WHILE Kilkenny prepare for their Leinster semi-final it looks like the Cats will have to face Dublin without some key players.
Injuries are, sadly, a feature of Gaelic games but somehow they appear to be happening more frequently nowadays. In some instances they are very serious, necessitating long absences from the game.
This increase in the number of injuries is coming against a background of improved training methods and highly qualified medical personnel available to the players. Why then are so many hurlers and footballers suffering such serious injuries?
Without doubt some counties overdo the training and some players are pushed beyond reasonable limits. The astute manager knows how far he needs to push his players in training so as to have them right for the big day.
The pressure to succeed in every county is huge and the fear of failure can see players being over-trained. Many injuries result from incessant training, but it is probably not fair to lay all the blame at the door of the physical trainer.
Player’s lifestyles are very different from recent decades. Diets have changed drastically and it is probably a combination of many factors which have contributed to the increase in injuries.
Whatever the reasons for this increase, the reality is that the cost of treatment and rehabilitation has become a major worry for every County Board (and every club also).
The GAA Player Injury Scheme is a major help, but GAA units are still left with significant costs at the end of the year as a result of the injuries suffered by their players.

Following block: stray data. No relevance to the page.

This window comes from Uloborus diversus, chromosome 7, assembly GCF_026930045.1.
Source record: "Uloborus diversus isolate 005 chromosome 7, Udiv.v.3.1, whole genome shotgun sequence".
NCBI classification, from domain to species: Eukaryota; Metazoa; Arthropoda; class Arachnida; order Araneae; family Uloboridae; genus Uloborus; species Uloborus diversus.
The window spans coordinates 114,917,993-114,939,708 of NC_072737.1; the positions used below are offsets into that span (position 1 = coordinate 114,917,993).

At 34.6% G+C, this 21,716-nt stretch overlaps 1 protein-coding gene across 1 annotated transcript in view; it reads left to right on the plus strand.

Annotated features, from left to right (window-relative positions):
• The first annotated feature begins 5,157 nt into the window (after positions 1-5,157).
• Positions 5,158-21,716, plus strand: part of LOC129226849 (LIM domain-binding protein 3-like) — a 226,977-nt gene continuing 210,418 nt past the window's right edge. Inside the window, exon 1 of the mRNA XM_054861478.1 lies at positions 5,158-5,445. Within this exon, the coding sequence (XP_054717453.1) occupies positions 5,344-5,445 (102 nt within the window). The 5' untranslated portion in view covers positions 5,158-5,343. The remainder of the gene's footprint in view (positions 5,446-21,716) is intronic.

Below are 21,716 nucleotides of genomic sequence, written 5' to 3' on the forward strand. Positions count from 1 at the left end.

My big concern is that while County Boards and clubs accept responsibility for the care and welfare of their players, the range of injuries being suffered nowadays may result in some players experiencing problems in later life. Many ex-players will have the wherewithal to cover their own medical bills, but it could prove problematic for others.
There is no better organisation than the GAA to rally around an injured player with a fund-raising venture, but we now live in very different times and such ventures may not be as fruitful as in the past.
The GAA has a fund for what is termed ‘hardship cases’ and ex-players (be they inter-county or club) may apply for assistance once their case has the necessary support of their County Board and all other avenues to secure funding have been explored.
The GAA is a caring organisation as regards its players, but I worry what might be expected of the Association in the future.
Gaelic games and rugby are but two sports in which players experience injuries which sadly lead to difficulties in later life. Sporting organisations may feel they are absolved of their responsibilities when a player retires, but there will be times when every organisation has to look at individual cases on their merits.
Irrespective of our sporting preferences, we expect our players to put their bodies on the line for the cause of our favourite teams. Thankfully few injuries are ever life-threatening, but some may see a player having to retire prematurely.
Sadly, though, some ex-players fall on difficult times, irrespective of whether they played through an amateur or professional era.
If help is needed a plea should not be ignored, particularly by the organisation to which a player showed loyalty and gave dedicated service during his playing career.